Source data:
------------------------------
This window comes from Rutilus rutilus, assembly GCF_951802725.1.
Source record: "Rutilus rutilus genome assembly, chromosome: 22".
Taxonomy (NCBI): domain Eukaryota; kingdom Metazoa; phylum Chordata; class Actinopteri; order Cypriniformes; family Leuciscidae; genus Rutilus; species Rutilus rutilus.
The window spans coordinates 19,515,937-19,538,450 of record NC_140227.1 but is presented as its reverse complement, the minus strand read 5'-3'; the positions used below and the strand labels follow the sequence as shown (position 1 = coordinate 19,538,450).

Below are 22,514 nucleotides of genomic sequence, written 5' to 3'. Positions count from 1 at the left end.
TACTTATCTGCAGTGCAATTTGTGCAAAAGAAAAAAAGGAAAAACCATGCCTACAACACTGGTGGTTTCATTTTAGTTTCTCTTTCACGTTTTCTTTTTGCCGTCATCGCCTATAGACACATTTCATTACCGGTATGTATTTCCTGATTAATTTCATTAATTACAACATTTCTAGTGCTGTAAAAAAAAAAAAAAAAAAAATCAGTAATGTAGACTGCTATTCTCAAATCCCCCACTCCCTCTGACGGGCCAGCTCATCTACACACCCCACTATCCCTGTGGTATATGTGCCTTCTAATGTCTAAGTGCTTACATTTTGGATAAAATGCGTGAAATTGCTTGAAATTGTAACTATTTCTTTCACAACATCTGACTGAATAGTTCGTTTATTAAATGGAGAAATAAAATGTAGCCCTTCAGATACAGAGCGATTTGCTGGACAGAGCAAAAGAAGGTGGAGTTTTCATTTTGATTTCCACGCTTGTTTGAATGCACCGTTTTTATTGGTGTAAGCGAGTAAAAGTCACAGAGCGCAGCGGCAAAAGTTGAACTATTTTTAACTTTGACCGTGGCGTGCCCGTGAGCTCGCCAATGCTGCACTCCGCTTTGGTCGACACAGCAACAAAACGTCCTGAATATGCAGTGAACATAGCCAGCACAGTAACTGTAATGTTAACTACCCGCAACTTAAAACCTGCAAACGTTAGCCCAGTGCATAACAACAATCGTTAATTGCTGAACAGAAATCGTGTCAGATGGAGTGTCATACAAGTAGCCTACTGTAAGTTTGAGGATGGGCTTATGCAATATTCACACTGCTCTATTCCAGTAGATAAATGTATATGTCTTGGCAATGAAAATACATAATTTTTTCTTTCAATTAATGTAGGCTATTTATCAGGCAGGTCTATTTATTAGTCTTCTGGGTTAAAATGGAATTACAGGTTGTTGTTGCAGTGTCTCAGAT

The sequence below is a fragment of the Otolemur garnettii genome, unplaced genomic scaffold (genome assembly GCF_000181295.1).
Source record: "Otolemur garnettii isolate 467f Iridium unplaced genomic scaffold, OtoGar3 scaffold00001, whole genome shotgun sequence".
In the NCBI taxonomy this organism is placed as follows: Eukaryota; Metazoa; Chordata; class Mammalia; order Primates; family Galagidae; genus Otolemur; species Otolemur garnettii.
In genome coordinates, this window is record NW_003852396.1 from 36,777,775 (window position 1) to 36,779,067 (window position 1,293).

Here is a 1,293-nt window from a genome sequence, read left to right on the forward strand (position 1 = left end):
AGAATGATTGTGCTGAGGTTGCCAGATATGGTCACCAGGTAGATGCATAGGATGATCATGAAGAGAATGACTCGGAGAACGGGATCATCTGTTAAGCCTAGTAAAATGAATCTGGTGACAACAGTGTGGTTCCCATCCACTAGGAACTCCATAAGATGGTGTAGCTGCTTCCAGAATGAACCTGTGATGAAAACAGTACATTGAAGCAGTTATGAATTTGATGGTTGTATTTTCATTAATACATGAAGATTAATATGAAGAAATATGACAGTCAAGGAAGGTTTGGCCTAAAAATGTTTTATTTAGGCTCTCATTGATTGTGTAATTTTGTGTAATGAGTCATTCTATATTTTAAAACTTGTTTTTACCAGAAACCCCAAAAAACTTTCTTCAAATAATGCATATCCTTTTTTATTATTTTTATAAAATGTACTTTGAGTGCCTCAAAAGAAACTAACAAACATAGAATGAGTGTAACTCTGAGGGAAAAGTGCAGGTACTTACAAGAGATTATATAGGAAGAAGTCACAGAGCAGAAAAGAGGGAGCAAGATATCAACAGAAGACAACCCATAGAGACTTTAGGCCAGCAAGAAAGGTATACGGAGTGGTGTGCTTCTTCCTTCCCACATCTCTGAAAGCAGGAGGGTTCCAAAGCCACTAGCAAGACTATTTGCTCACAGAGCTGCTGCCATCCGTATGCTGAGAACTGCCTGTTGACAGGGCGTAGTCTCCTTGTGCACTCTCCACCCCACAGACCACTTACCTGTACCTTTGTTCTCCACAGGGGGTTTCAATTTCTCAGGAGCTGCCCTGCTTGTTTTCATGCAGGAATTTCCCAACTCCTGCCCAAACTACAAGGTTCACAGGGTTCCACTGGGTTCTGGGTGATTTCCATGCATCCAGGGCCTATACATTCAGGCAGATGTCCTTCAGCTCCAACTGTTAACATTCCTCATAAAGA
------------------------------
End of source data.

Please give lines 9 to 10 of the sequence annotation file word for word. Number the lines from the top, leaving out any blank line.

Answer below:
In the NCBI taxonomy this organism is placed as follows: Eukaryota; Metazoa; Chordata; class Mammalia; order Primates; family Galagidae; genus Otolemur; species Otolemur garnettii.
In genome coordinates, this window is record NW_003852396.1 from 36,777,775 (window position 1) to 36,779,067 (window position 1,293).